Binary Code meaning
Binary code is the end product of all source code written by a programmer using a programming language. When a programmer writes code for a program, it must be transformed to binary before it can be executed by the computer.
This source code to binary code transformation is performed in a process called Compilation. See the image below for an illustration of this process.
A good example of binary code is the specific extension files we use in many applications, such as:
- .exe – extension containing the binary for running Windows applications.
- .ipa – extension containing the binary for running IOS applications.
- .dll – extension containing the binary of function libraries used by Windows applications.
Files with these extensions are ready to be executed by the computer. That is, they have already been compiled and are in a format that the computer can understand.
The structure of a Binary Code
At first glance, binary code can be understood as a bit file (“bit” is the name given to each character of the code formed by only two symbols: 0 (zero) and 1 (one)).
Below is an example of what a binary code looks like. Each character, either 0 (zero) or 1 (one), represents a bit.
01101001 01101110 01110100 00100000
01101101 01100001 01101001 01101110
00101000 00101001 01111011 00001101
00001010 00100000 00100000 00100000
00100000 01110000 01110010 01101001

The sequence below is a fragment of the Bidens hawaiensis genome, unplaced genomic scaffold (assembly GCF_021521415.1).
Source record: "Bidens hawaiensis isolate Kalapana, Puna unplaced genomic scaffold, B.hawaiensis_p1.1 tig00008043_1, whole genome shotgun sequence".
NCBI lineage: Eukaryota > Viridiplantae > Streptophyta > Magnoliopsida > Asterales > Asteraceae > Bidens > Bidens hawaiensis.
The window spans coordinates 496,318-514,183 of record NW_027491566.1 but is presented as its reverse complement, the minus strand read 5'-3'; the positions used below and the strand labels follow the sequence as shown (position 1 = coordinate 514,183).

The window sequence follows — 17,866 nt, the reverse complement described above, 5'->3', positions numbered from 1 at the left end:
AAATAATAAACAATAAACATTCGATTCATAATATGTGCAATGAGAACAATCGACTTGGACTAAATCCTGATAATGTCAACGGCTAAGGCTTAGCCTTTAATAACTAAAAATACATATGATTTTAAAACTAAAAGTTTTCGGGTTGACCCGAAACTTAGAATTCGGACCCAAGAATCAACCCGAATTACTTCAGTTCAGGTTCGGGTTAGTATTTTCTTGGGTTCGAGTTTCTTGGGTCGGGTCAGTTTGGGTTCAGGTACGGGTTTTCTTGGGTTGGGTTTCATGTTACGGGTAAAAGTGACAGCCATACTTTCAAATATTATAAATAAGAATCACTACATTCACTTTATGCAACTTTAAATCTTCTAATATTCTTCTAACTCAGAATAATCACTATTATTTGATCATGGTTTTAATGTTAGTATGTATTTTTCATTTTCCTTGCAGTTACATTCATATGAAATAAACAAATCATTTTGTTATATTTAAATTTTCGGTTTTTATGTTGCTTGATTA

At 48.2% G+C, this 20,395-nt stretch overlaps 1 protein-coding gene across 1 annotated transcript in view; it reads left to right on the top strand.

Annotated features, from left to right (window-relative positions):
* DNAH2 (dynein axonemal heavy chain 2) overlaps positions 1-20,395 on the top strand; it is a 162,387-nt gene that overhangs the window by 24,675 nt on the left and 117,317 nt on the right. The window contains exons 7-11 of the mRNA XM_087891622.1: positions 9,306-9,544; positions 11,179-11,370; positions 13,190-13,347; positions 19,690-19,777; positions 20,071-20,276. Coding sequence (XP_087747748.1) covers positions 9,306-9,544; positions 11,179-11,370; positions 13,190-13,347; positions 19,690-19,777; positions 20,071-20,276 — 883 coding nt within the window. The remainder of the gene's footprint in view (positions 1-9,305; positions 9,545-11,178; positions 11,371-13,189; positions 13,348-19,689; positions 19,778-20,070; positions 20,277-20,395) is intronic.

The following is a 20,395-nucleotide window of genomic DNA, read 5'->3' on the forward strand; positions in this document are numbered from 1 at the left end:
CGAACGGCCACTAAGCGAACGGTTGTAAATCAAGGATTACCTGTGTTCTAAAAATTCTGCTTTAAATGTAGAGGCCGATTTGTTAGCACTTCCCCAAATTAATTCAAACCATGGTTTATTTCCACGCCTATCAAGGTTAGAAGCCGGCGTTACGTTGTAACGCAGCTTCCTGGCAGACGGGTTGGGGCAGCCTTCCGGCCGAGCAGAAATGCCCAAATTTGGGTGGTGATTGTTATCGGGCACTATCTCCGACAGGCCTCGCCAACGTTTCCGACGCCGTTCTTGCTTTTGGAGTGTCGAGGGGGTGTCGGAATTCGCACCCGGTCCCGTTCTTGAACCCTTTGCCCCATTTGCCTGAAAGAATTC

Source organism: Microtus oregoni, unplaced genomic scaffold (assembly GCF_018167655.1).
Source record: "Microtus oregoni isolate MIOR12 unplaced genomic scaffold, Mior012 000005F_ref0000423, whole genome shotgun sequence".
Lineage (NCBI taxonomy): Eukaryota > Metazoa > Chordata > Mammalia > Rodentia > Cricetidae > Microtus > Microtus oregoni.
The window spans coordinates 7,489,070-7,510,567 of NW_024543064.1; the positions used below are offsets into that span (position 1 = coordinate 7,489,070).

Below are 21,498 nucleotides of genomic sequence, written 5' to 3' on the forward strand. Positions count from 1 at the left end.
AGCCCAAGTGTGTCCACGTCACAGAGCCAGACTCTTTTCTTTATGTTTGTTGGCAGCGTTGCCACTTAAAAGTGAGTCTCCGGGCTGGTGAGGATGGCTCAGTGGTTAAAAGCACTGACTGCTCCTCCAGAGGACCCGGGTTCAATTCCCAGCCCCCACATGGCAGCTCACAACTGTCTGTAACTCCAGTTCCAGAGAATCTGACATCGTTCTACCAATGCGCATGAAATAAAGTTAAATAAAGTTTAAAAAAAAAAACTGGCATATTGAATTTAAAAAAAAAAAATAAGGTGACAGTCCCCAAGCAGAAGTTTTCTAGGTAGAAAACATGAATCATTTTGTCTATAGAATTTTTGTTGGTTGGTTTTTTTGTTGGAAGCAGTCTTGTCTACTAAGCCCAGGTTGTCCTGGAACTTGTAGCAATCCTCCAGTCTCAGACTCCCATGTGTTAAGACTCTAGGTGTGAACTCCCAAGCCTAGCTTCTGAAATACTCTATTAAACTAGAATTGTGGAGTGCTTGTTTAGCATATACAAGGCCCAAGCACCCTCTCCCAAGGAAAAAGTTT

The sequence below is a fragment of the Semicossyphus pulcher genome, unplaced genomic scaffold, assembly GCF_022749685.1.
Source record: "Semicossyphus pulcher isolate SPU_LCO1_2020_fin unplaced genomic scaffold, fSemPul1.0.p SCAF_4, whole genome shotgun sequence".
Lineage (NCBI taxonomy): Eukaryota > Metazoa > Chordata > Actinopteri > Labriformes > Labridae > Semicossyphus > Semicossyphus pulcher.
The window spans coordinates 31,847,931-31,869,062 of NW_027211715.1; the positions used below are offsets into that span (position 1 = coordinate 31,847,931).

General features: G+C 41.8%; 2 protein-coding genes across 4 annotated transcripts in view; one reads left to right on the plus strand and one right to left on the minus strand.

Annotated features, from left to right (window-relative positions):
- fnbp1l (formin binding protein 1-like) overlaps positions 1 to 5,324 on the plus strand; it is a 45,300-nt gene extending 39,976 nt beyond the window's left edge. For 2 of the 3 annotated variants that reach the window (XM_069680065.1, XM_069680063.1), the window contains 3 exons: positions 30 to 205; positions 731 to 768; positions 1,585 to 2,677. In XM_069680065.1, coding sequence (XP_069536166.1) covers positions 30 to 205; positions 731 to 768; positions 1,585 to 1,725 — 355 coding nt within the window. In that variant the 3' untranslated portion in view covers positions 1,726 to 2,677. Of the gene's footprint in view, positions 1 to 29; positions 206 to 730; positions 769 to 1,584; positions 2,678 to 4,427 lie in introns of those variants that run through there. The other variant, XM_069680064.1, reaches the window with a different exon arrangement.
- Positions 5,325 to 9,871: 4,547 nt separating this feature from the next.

01101110 01110100 01100110 00101000
00100010 01001000 01100101 01101100
01101100 01101111 00100000 01010111
01101111 01110010 01101100 01100100
00100010 00101001 00111011 00001101
00001010 00100000 00100000 00100000
00100000 01110010 01100101 01110100
01110101 01110010 01101110 00100000
00110000 00111011 00001101 00001010
Binary code is formed by a bit grouping set. Note in the image above that each set of eight bits forms separate blocks. We call these blocks as “byte”. Thus, a byte is nothing more than an eight-bit set. See an explanation in the image below.
Sounds simple, doesn’t it? It is just a cluster of bits, because that is how the computer interprets all the information sent to it.
Regardless of the programming language in which a program is written, it will always be converted to binary code before it is executed. This is because a computer only interprets 0 (zero) and 1 (one).
But the story is not just about that. There is a universe of knowledge and secrets behind the use of these numeric characters that explain why computers only deal with such information.
Why do computers only recognize zero and one?
We human beings can recognize and deal with the most diverse types of information and sensory input. Computers, no.
A computer is nothing more than an integrated circuit structure that contains thousands of tracks through which electric pulses travel. He can’t handle anything but that. The only information that is truly stored in a computer is the PRESENCE or ABSENCE of an electrical pulse.
In fact, the concept of 0 (zero) and 1 (one) are, respectively, abstractions for the absence or presence of these pulses. Note in the example below that when there is an electrical pulse passing through the circuit it is interpreted as a bit 1 (one). When it does not exist it is interpreted as a bit 0 (zero).
This is how the computer interprets the electrical pulses as binary codes. But there is still a big question: how can the computer transform these bits and pulses (with no apparent meaning) into the most diverse types of information, tasks and technological services with clear meanings for us human beings?
To have these and other answers, click here and go to the article where we explain in detail about the binary system and how the computer can turn binary code into the most diverse types of information.